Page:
The Three Musketeers

The Three Musketeers (1921 USA 139mins)

Source: CAC Prod Co: Fairbanks/United Artists Prod: Douglas Fairbanks Dir: Fred Niblo Scr: Edward Knoblock, Lotta Woods Phot: Arthur Edeson Ed: Nellie Mason Art Dir: Edward Langley

Cast: Douglas Fairbanks Snr., Adolphe Menjou, Eugene Pallette, Leon Bary, Marguerite De La Motte.

A filmography for Douglas Fairbanks Snr.

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The Three Musketeers is a film starring and produced by Douglas Fairbanks (Senior) that demonstrates the influence a star can have over a film, how it can develop that actor’s persona and enhance the broad appeal of the picture. Fairbanks, a popular Broadway performer, entered the film industry in 1914 when Triangle (a production company formed by D. W. Griffith, Thomas Ince and Mack Sennett) was actively recruiting stage actors in an attempt to gain respectability and increase its box-office returns. By 1916, scenarist Anita Loos (best known for her 1925 novel Gentlemen Prefer Blondes) had harnessed Fairbanks’ extraordinary magnetism and he had begun a franchise of social comedies playing the clean-cut all-American boy. In 1919, in an attempt to gain complete control over their filmmaking output, the hugely successful Fairbanks, along with the equally admired Mary Pickford (whom he married in 1920, thereby cementing their dual popularity throughout the 1920s), and Hollywood’s most talented and respected directors, Charles Chaplin and D. W. Griffith, formed United Artists.

Fairbanks’ newly acquired control, combined with an admiration for Griffith’s Intolerance (1916), inspired him to pursue more complex productions. The fatalistic mood of the immediate post-war period also required a rethinking of Fairbanks’ somewhat dated screen persona in order to maintain the audience’s enthusiasm for the star. The solution was the swashbuckling adventure, The Mark of Zorro (1920). The film was a great commercial success and launched, for Fairbanks, an increasingly ambitious series of costume dramas – The Three Musketeers (1921), Robin Hood (1922), The Thief of Bagdad (1924) and The Black Pirate (1926). The first two of these titles were directed by Fred Niblo. The success of these two films allowed Niblo to direct such important films as Blood and Sand (1922) starring Rudolph Valentino, Ben-Hur (1926) and two Greta Garbo silent features, The Enemy and The Mysterious Lady (both 1928). Just as George Cukor can be regarded as a remarkable director of actors, Niblo had the ability to manage and produce defining vehicles for some of the greatest of Hollywood’s icons.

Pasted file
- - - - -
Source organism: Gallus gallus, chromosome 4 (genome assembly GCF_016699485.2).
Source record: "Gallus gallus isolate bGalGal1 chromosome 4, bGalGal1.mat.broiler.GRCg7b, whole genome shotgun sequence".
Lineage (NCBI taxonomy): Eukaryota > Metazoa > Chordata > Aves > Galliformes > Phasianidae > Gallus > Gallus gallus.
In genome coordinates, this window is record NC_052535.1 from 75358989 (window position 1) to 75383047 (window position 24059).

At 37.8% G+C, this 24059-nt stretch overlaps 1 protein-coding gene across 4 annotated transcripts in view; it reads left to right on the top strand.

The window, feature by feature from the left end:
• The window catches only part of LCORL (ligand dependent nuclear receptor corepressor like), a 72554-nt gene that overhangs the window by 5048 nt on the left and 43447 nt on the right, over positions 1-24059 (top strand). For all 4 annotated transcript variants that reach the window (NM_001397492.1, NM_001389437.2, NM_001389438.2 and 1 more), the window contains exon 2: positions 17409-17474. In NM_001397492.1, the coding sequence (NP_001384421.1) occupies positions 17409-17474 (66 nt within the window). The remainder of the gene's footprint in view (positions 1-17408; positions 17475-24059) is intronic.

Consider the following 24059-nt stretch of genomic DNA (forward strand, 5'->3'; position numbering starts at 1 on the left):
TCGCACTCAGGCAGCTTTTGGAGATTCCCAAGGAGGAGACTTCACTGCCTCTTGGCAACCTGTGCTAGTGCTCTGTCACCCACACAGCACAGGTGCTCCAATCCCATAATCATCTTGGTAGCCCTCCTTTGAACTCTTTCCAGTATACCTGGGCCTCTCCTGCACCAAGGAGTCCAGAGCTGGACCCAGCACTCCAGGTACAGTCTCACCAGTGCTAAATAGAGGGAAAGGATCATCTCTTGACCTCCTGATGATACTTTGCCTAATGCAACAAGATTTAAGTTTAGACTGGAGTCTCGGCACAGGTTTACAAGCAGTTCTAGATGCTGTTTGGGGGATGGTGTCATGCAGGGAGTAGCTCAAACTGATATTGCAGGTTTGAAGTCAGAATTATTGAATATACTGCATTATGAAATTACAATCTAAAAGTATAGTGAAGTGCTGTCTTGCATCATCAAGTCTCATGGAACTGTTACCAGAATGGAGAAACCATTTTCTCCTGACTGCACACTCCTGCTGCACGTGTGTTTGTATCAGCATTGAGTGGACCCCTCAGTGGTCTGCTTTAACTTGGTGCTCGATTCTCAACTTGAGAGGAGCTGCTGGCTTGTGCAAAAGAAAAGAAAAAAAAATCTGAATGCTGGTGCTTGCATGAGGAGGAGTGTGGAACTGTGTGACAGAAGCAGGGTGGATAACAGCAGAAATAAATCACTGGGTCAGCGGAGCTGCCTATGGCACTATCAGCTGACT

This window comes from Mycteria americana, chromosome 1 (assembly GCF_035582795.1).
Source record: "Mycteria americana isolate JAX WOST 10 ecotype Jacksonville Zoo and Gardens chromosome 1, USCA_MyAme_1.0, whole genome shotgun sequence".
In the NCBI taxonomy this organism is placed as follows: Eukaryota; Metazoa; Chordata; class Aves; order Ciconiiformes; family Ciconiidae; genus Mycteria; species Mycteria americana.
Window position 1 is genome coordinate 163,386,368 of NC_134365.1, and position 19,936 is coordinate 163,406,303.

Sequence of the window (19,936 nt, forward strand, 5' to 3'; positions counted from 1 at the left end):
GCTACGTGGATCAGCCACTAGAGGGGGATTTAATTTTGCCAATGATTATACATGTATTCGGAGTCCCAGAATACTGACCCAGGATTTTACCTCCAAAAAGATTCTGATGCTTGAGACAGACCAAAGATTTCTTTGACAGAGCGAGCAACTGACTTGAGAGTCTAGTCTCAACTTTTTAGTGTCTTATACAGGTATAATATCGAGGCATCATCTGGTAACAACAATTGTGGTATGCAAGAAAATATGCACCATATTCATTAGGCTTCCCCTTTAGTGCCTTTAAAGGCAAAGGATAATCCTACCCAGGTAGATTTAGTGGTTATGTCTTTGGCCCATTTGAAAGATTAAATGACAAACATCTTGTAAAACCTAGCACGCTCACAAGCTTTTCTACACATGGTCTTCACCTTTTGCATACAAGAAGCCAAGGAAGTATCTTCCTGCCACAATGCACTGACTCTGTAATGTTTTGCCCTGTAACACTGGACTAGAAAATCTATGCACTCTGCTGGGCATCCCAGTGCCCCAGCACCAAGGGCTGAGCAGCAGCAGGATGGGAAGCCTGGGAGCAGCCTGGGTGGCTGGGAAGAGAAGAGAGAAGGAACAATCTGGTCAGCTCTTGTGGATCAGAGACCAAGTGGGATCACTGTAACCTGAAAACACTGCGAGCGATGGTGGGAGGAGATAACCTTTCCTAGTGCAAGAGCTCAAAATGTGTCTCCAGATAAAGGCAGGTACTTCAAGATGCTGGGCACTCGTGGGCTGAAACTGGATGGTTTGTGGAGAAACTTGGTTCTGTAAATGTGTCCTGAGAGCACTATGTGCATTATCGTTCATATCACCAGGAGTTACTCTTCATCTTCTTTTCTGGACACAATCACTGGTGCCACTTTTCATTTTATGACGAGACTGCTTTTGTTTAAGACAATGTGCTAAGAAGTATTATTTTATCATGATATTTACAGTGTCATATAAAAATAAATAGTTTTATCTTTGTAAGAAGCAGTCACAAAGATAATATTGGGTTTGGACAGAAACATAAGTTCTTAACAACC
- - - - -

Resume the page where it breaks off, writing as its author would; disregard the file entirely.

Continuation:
After the success of The Mark of Zorro, Fairbanks knew that he wanted to portray D’Artagnan, although at the age of thirty-eight he could be considered too old for the role – watch the scene where D’Artagnan is dragged off by his ear by the commander of the musketeers if you require convincing. Fairbanks openly admitted using D’Artagnan as the model for some of his earlier roles. He had already played a character inspired by D’Artagnan in The Modern Musketeer (1918), and in his final silent film, The Iron Mask (1929), Fairbanks played D’Artagnan as an old man – the only time his character ever died on screen. However, in 1921 Fairbanks was reinventing himself as a swashbuckling idol and in the process single-handedly created a demand for prestige high-budget costume dramas including such later non-Fairbanks offerings as The Hunchback of Notre Dame (1923), The Phantom of the Opera (1925) and Ben-Hur. He also grew a moustache for The Three Musketeers that he retained for the remainder of his short life.